Come on, Nessie thought as she stared defiantly back at him, let your guard down for one second!
It seemed to be a vain hope, though. His eyes were always firmly fixed on her.
Renesmee sighed. If the situation wasn't so treacherous it might have been exceedingly funny. There was something so comical about the way he observed her every move and refused to let her shift a single inch from where she was now glued to the shabby couch. And he's eyes were so big, too… like two flying saucers.
Or like two massive headlights that were constantly directed at her. Renesmee bit down a giggle.
That didn't prevent the little shake that ripped through her, though. The guard's eyes narrowed immediately.
To lessen the tension which was becoming quite unbearable, Nessie decided to strike up a conversation with the not-so-conversational guy. Maybe he was less careful when distracted by talking.
"Are my parents all right?"
No answer came. Renesmee grumbled in annoyance.
"Oh please, that bit of information won't help me escape! It would just make me feel a little better to know that my mom and dad are okay."
The guard hesitated for a moment, but finally answered: "They should be fine."
"Should be?" Renesmee asked, already knowing that she would receive no answer.
The silence returned and Nessie leaned back on her seat – the movement being closely recorded by the man's sharp eyes, of course – and looked up at the dirty ceiling. She started counting the numerous cracks there.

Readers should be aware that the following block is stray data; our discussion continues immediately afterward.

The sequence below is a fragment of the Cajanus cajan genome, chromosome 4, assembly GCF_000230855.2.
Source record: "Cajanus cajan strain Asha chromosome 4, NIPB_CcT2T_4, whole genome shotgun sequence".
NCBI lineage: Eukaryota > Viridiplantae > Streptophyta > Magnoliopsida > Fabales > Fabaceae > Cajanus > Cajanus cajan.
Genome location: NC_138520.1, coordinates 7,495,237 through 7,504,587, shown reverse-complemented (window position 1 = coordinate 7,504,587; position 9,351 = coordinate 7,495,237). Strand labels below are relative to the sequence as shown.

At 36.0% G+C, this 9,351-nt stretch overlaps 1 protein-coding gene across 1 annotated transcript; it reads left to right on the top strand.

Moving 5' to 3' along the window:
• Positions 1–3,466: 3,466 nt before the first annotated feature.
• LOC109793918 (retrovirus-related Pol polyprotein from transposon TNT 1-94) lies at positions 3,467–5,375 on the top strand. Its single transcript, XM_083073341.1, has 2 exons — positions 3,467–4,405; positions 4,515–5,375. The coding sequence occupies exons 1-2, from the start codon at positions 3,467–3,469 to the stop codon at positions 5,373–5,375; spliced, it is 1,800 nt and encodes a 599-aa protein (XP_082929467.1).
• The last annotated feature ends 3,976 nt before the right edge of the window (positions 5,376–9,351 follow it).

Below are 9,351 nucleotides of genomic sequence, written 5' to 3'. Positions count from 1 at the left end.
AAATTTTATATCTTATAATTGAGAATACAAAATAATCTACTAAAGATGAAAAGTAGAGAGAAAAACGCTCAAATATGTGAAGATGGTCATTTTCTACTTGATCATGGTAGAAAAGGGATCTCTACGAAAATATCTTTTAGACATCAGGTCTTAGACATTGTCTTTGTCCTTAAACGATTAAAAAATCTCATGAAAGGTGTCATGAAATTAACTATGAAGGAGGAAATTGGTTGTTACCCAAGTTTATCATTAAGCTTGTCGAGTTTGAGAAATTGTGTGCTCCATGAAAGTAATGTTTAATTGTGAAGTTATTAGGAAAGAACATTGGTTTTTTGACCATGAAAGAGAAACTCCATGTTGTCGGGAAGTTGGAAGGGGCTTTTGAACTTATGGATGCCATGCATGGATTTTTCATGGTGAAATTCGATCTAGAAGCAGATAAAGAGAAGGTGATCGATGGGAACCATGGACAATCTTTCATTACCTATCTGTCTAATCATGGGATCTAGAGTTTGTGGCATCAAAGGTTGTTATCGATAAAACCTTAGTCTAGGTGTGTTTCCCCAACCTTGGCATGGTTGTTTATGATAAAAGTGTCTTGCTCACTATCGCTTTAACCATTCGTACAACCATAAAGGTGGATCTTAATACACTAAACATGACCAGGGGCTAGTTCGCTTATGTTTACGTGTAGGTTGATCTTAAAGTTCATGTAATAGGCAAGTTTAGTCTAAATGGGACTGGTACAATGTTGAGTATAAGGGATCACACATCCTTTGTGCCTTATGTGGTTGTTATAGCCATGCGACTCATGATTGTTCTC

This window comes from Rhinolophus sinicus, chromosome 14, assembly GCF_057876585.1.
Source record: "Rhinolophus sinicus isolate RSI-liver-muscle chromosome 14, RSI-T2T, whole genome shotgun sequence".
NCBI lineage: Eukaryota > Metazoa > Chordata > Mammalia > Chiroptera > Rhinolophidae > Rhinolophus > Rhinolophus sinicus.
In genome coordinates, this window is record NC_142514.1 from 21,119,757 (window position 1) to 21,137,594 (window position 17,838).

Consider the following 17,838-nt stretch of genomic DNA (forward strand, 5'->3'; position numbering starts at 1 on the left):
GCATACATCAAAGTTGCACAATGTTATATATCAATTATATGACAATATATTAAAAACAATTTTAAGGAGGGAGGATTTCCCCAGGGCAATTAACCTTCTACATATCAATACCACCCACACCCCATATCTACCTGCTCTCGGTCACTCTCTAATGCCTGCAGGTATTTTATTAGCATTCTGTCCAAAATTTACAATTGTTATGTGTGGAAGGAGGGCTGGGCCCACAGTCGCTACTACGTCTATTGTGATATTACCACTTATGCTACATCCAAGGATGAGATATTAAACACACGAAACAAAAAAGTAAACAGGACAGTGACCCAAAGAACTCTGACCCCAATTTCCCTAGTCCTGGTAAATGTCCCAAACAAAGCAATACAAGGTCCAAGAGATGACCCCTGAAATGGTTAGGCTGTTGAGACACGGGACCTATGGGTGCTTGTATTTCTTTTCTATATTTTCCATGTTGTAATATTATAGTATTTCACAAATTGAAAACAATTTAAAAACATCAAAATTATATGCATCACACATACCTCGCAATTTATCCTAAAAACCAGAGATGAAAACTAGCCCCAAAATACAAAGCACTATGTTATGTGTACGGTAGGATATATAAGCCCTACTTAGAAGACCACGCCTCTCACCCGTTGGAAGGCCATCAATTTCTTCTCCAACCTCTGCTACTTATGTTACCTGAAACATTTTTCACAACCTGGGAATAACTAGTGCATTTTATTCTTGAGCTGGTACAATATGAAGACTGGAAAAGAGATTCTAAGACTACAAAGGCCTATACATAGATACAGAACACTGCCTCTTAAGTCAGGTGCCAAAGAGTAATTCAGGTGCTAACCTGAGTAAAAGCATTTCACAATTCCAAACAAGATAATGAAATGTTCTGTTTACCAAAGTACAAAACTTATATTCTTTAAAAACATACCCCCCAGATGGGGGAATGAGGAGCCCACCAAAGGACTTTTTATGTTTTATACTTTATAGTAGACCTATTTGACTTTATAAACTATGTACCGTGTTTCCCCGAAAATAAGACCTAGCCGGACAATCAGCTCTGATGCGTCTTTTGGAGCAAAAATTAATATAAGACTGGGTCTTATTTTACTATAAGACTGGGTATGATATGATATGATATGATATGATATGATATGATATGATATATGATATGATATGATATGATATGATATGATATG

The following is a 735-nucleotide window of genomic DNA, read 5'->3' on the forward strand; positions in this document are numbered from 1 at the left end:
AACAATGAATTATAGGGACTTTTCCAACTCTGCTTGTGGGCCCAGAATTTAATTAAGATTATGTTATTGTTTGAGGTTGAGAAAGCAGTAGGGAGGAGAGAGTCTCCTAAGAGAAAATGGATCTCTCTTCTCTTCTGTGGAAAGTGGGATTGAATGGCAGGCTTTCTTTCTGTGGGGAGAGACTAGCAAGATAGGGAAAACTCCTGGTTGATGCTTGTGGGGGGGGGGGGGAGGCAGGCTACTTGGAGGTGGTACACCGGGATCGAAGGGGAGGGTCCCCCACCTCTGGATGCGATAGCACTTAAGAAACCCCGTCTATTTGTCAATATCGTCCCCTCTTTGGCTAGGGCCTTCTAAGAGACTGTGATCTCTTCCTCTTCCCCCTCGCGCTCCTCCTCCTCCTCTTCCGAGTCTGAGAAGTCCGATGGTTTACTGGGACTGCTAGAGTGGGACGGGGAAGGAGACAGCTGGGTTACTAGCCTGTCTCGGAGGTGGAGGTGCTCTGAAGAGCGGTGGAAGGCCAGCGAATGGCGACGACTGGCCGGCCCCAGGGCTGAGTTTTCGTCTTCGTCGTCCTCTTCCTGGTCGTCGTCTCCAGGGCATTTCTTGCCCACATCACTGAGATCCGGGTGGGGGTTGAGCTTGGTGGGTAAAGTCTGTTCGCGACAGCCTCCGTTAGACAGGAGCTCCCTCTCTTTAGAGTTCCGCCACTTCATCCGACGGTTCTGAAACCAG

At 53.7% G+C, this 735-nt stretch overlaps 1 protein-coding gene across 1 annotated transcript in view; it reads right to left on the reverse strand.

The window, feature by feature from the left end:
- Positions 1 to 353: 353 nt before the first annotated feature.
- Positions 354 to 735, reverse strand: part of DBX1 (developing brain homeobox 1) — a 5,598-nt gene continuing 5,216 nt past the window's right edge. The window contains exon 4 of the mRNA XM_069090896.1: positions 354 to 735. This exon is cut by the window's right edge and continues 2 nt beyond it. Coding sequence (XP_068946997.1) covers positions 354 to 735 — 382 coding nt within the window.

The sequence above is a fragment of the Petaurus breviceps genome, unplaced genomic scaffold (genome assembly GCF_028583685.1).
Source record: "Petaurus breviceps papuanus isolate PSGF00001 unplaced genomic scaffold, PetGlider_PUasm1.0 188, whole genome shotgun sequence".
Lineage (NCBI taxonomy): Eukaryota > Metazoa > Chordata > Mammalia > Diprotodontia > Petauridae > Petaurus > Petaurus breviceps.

It annoyed her greatly to know that despite her parents being only a few dismal miles away from her hiding place she could hope for no rescue. The fact that she wasn't saved already meant that these men had her family in a headlock. But why were they keeping her here for so long? Surely they didn't want ransom. Vampires were rich as a general rule. They didn't need any stupid money.
So that had to mean they wanted something else. Her, maybe? No, that was stupid – Renesmee knew that she'd be stuck to test tubes by now if that was what they wanted.
So the only possibility left was her family. That made sense – her family was a very powerful one, and had many enemies…
Fear whisked through her slight body, causing another shiver to attract the guard's attention. But this time Nessie didn't see his surefire stare. All she could concentrate on were the questions: Why could they not leave her family alone? Why did her parents have to be so gifted, out of all people?
Why did she have to be so darn kidnap-able?
Ah, it was useless to worry. And still that was exactly what she did – Nessie worried and planned her escape.
Her eyes shifted back to the watchful guard.
The escape seemed more and more unlikely each minute.